JUDGMENT The judgment of the court was delivered by R.V. RAVEENDRAN J. - This appeal under section 260A of the Income-tax Act, 1961 ("the Act" for short), by the Revenue is against the order of the Income-tax Appellate Tribunal, Bangalore Bench, in I.T.A. No.439/Bang of 1998 relating to the assessment year 1994-95. The respondent's land measuring two acres 14 guntas in Gadag-Betgeri was acquired under notification dated April 24,1977, for extension of market yard. The Land Acquisition Officer made an award at the rate of 75 paise per sq. ft. in regard to the acquired land. The respondent sought increase in compensation. The reference court increased the compensation to Rs. 8.50 per sq. ft. The judgment and award of the reference court was challenged in MFA No.837 of 1987 before this court. This court by judgment dated October 7, 1992, determined the market price at Rs. 7 per sq. ft. plus solatium and interest. The judgment of this court was challenged by the Land Acquisition Officer before the Supreme Court in C.A. No. 12884 of 1996. In terms of the interim orders of this court and the Supreme Court, the respondent received four sums of Rs. 2 lakhs each on April 1,1993, June 13,1993, July 14,1993 and November 30,1993, by furnishing security to the satisfaction of the reference court. Ultimately, the Supreme Court, by order dated September 23,1996, set aside the orders of this court and the reference court and remanded the matter to the reference court for fresh determination of the market value with the following directions: "The cases are remitted to the civil court for decision afresh after giving an opportunity to the parties to adduce evidence afresh and then decide the market value according to law. Pending these appeals since the respondents have withdrawn the amount as per the interim direction passed by this court, the same may not be disturbed and the amount withdrawn will be adjusted when the award was passed by the reference court." The Assessing Officer by order dated March 4,1997, passed in regard to the assessment year 1994-95, brought the said amount to tax under section 45(5)(b) of the Act holding that the amounts received by the assessee were deemed to be income of the year in which the amounts were received. The appeal filed by the respondent was dismissed by the Commissioner of Income-tax (Appeals), Hubli, by order dated March 23,1998. On a further appeal by the respondent, the Income-tax Appellate Tribunal, Bangalore Bench, in No. I.T.A. 439 Bang of 1998, passed an order dated July 31,2003, allowing the appeal and holding that the amounts received by the respondent-assessee were not liable to tax in her hands during the period relevant to the assessment year 1994-95 as the receipt of the said amount had a condition attached to it and an absolute right thereto had not accrued to the assessee. Feeling aggrieved, the Revenue has come up in this appeal. On the contentions urged, the following questions of law arise for consideration: "(i) Whether the Tribunal was correct in holding that the amount received by the assessee does not fall within the ambit of section 45(5)(b) of the Act? (ii) Whether the Tribunal was correct in applying the principle laid down in CIT v. A.B.V. Gowda [1986] 157 ITR 697 (Karn) in spite of the provisions of section 45(5)(b)? (iii) Whether the Tribunal was correct in holding that the words 'received' and 'deemed' used in section 45(5)(b) will not apply to receipt of amounts in pursuance of the interim orders?" Section 45 deals with capital gains. Sub-section (1) of section 45 provides that any profits or gains arising from the transfer of a capital asset effected in the previous year shall, save as otherwise provided in sections 54, 54B, 54D, 54E, 54F, 54G and 54H, be chargeable to income-tax under the head "Capital gains", and shall be deemed to be the income of the previous year in which the transfer took place. Sub-section (5) of section 45 which is relevant provides thus: "45. (5) Notwithstanding anything contained in sub-section (1), where the capital gain arises from the transfer of a capital asset, being a transfer by way of compulsory acquisition under any law . . . and the compensation or the consideration for such transfer is enhanced or further enhanced by any court, Tribunal or other authority, the capital gain shall be dealt with in the following manner, namely: - (a) the capital gain computed with reference to the compensation awarded in the first instance. . . shall be chargeable as income under the head 'Capital gains' of the previous year in which such compensation or part thereof, or such consideration or part thereof, was first received; and (b) the amount by which the compensation or consideration is enhanced or further enhanced by the court, Tribunal or other authority shall be deemed to be income chargeable under the head 'Capital gains' of the previous year in which such amount is received by the assessee." The Assessing Officer treated the sum of Rs.8 lakhs received by the respondent as interim payment, as enhanced compensation. The Tribunal has rightly held that the amount received by the respondent is not enhanced compensation. As the Supreme Court set aside the award of the reference court and judgment of this court in appeal and remanded the matter to the reference court for fresh determination, the question whether the assessee is entitled to enhanced compensation and if so the quantum thereof, is yet to be determined. The sum of Rs.8 lakhs was received by the assessee, not as enhanced compensation, but as payments in pursuance of the interim orders of this court and the Supreme Court, by furnishing security to the satisfaction of the court, pending determination of the additional compensation. Only when the reference court determines the compensation and such determination becomes final, the amount received in pursuance of the interim order will be appropriated against the compensation finally determined and will become income chargeable under the head "Capital gains". On the other hand, if the enhanced compensation to be determined is less than the sum of Rs.8 lakhs received by the respondent in pursuance of the interim orders, the respondent will have to refund the excess amount received by her. If for any reason, the reference court determines the compensation at the same rate determined by the Land Acquisition Officer (though improbable but theoretically possible), the entire sum of Rs.8 lakhs will have to be refunded by the respondent. Therefore, the mere fact that some amounts have been received by furnishing security, in pursuance of the interim orders, pending final determination, will not make the amounts received by the respondent, "compensation" or "consideration" that can be subjected to tax under section 45(5)(b). The Tribunal considered this aspect in detail, with reference to section 45(5)(b). The Tribunal held that the word "received" in the context of section 45(5)(b) refers only to such receipts which an assessee receives in pursuance of a vested right or enforceable decree/award. A conditional receipt of money subject to the final decision cannot be said to have been received by an assessee in his own right. The Tribunal next considered whether in view of the use of the word "deemed" in section 45(5)(b), the amounts received in pursuance of the interim orders, would become "income". The Tribunal held that having regard to the time spent for adjudication and settlement of the final compensation in land acquisition matters due to procedural delays, the compensation is received several years after the acquisition of the land, and therefore, the deeming provision in section 45(5)(b) provides for taxing the additional compensation not in the year of acquisition, but in the year when the compensation amount is received by the assessee. The Tribunal held that the deeming effect of the clause (b) of section 45(5) cannot be extended so as to take in its fold, conditional interim payments, made subject to the final orders of the court. We may clarify the effect of clauses (a) and (b) of section 45(5) with reference to the following two illustrations: -------------------------------------------------------------------------------- Illustration I Illustration II -------------------------------------------------------------------------------- 1-5-1990 Award of the LAO Award by the LAO (Rs. 50,000) (Rs. 50,000) 1-8-1990 Receipt of Rs. 50,000 Receipt of Rs. 50,000 by the assessee by the assessee. 10-6-1992 Award of reference court Award of reference court increasing the increasing the compensation to Rs. 90,000 compensation to Rs. 90,000 1-9-1992 Appeal filed by the LAO Appeal filed by the assessee before the High Court, before the High Court for challenging the increasing the compensation enhancement from Rs. from Rs. 90,000 to 50,000 to Rs. 90,000(Note: Rs. 1,00,000.(Note: No appeal No appeal by the assessee) by the LAO) 1-10-1992 Deposit by the LAO of Deposit of Rs. 40,000 Rs. 20,000 by the LAO being the balance being 50 per cent. of amount due as per the award of enhanced compensation, reference court. deposited as a con- dition of interim stay of the award granted by the High Court 1-11-1992 The assessee withdraws The assessee withdraws Rs. 20,000 deposited by Rs. 40,000 deposited by the LAO by furnishing the LAO. security, subject to final decision in the appeal 1-7-1994 Decision of the High Decision of the High Court Court reducing the increasing the compensation compensation to to Rs. 1,00,000 (no further Rs. 80,000 (no further appeal). appeal) 1-10-1995 Payment of Rs. 10,000 Payment of Rs. 10,000 in full settlement to in full settlement to the assessee. the assessee Position The assessee will have The assessee will have to under to pay tax on the capital pay tax on the capital gain, section gain as follows: as follows: 45(5) (i) The capital gain comp- (i) The capital gain computed uted with reference to with reference to Rs. 50,000 Rs. 50,000 received received as compensation as compensation in the in the first instance will be first instance will be chargeable to tax as capital gain chargeable to tax, as for the previous year, relevant capital gain for the to the assessment year 1991-92; previous year,relevant to the assessment year 1991-92; (ii) The sum of Rs. 20,000 (ii) The sum of Rs. 40,000 shall be shall be chargeable to tax chargeable to tax for the assessment for the assessment year year 1993-94, under the head of capi- 1995-96, under the head of tal gains for the previous year; capital gains for the previous year; (iii) The sum of Rs. 10,000 (iii) The sum of Rs. 10,000 shall shall be chargeable to tax be chargeable to tax,as capital as capital gain for the gain for the previous year, rele- previous year,relevant to vant to the assessment year the assessment year 1996-97. 1996-97. ----------------------------------------------------------------------------------- Note: In the first illustration, the sum of Rs. 20,000 is received on November 1,1992, in pursuance of an interim order, not as enhanced compensation, but as an interim payment to be accounted when the quantum of compensation is determined. The sum of Rs. 20,000 may have to be returned if the compensation is finally determined at only Rs. 50,000. The said sum became enhanced compensation only when the High Court rendered its decision on July 1,1994. The sum of Rs. 20,000 received by the assessee as an interim payment subject to final decision got appropriated towards the enhanced compensation determined on July 1,1994, and is therefore deemed to be an income received on July 1,1994. In the second illustration, the sum of Rs. 40,000 was received on November 1,1992, as an undisputed part of compensation as the award of reference court increasing the compensation became binding as no appeal was filed by the LAO; and the appeal by the assessee was for further enhancement. The deposit of Rs. 40,000 on November 1,1992, was not a payment in pursuance of an interim order, as in the first illustration, but a payment of enhanced compensation. Therefore, the sum of Rs, 40,000 drawn on November 1,1992, attracts sub-section (5)(b) of section 45 and is deemed to be income under the head 'Capital gains' received on November 1,1992. Section 45(5)(b) will be attracted only when the assessee receives the "enhanced compensation", in pursuance of a final award/order of a court, Tribunal or other authority increasing the compensation. If any amount is received after stay of the award, in pursuance of any interim order, as a payment subject to the final result, it will not be an amount received as "enhanced compensation" contemplated under section 45(5)(b), but only an interim payment received subject to final decision. It will attract section 45(5)(b) only when the final decision is rendered. We are supported in the said view by a decision of the Supreme Court and a decision of this court. In CIT v. Hindustan Housing and Land Development Trust Ltd. [1986] 161 ITR 524, the Supreme Court held: "In the present case, although the award was made by the arbitrator on July 29,1955, enhancing the amount of compensation payable to the assessee, the entire amount was in dispute in the appeal filed by the State Government. Indeed, the dispute was regarded by the court as real and substantial, because the assessee was not permitted to withdraw the sum of Rs. 7,36,691 deposited by the State Government on April 25,1956, without furnishing a security bond for refunding the amount in the event of the appeal being allowed. There was no absolute right to receive the amount at that stage. If the appeal was allowed in its entirety, the right to payment of the enhanced compensation would have fallen altogether." In CIT v. A.B.V. Gowda [1986] 157 ITR 697, this court held as follows: "A mere claim to income without an enforceable right thereto cannot, therefore, be regarded as an accrued income for the purpose of the Income-tax Act." The above principles are squarely applicable and section 45(5)(b) does not change the position in any manner. Section 45(5)(b) shifts the date of "income" from the date of acquisition and from the date of determination of compensation by a court/Tribunal/authority, to the date of receipt of the compensation in pursuance of an enhancement by the court/Tribunal/authority. Two conditions have to be satisfied for applicability of section 45(5)(b): (i) There should be enhancement of compensation by a court/Tribunal/ authority. (ii) The assessee should receive payment of such enhanced compensation. When the award of the reference court enhancing the compensation is stayed and an interim payment is ordered as condition of such stay or otherwise and is paid, pending final decision, neither of the two conditions are satisfied. The amount received in pursuance of an interim order by furnishing security, not being an amount payable in pursuance of an enforceable order or decree increasing the compensation, cannot be considered as receipt of enhanced compensation. Therefore all the three questions have to be answered against the Revenue. We find no error in the order of the Tribunal and the appeal is dismissed as having no merit.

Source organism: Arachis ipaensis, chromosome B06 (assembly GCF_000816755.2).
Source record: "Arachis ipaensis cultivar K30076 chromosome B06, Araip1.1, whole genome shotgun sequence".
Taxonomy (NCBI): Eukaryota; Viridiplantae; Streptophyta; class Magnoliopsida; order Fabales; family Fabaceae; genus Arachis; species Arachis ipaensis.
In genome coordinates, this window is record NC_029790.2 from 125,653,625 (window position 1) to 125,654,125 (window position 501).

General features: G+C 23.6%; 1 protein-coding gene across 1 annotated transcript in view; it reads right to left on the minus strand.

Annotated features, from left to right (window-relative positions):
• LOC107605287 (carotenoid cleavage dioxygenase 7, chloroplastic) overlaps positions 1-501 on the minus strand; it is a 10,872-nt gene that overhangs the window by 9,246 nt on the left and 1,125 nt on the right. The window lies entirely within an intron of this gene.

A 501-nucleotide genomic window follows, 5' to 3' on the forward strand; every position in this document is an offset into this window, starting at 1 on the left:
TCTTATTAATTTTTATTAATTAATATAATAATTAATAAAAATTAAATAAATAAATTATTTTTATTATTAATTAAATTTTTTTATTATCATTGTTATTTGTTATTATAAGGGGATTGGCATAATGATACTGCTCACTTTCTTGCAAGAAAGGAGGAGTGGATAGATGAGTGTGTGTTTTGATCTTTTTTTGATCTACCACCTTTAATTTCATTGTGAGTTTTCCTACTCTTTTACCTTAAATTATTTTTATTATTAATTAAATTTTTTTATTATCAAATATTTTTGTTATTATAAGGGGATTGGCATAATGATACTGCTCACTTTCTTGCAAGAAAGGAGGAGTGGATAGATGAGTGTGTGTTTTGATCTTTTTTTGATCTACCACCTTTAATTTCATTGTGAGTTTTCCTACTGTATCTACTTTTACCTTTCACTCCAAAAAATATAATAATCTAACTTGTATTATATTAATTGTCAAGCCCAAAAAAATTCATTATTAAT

Arvind Mantri
on 25 February 2008
Published in Income Tax